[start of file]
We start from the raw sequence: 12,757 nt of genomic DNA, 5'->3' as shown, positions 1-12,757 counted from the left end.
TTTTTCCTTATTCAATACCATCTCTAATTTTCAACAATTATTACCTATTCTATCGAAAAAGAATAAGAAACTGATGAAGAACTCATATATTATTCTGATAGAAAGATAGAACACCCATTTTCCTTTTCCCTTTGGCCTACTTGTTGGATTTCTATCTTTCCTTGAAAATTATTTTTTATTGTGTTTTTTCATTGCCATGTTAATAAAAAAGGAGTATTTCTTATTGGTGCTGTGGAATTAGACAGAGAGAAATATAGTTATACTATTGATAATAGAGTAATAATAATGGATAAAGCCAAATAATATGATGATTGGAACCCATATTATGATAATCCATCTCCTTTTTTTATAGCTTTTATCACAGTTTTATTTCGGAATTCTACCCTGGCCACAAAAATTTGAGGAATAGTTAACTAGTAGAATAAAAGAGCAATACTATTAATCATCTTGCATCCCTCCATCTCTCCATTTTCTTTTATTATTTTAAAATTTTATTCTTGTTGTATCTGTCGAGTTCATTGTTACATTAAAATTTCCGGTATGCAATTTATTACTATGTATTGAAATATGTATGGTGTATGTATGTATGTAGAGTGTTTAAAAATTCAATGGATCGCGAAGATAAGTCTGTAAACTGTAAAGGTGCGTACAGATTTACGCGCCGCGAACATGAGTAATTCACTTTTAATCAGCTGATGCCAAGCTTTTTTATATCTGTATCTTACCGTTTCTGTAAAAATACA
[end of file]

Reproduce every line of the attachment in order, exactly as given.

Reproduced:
We start from the raw sequence: 12,757 nt of genomic DNA, 5'->3' as shown, positions 1-12,757 counted from the left end.
TTTTTCCTTATTCAATACCATCTCTAATTTTCAACAATTATTACCTATTCTATCGAAAAAGAATAAGAAACTGATGAAGAACTCATATATTATTCTGATAGAAAGATAGAACACCCATTTTCCTTTTCCCTTTGGCCTACTTGTTGGATTTCTATCTTTCCTTGAAAATTATTTTTTATTGTGTTTTTTCATTGCCATGTTAATAAAAAAGGAGTATTTCTTATTGGTGCTGTGGAATTAGACAGAGAGAAATATAGTTATACTATTGATAATAGAGTAATAATAATGGATAAAGCCAAATAATATGATGATTGGAACCCATATTATGATAATCCATCTCCTTTTTTTATAGCTTTTATCACAGTTTTATTTCGGAATTCTACCCTGGCCACAAAAATTTGAGGAATAGTTAACTAGTAGAATAAAAGAGCAATACTATTAATCATCTTGCATCCCTCCATCTCTCCATTTTCTTTTATTATTTTAAAATTTTATTCTTGTTGTATCTGTCGAGTTCATTGTTACATTAAAATTTCCGGTATGCAATTTATTACTATGTATTGAAATATGTATGGTGTATGTATGTATGTAGAGTGTTTAAAAATTCAATGGATCGCGAAGATAAGTCTGTAAACTGTAAAGGTGCGTACAGATTTACGCGCCGCGAACATGAGTAATTCACTTTTAATCAGCTGATGCCAAGCTTTTTTATATCTGTATCTTACCGTTTCTGTAAAAATACA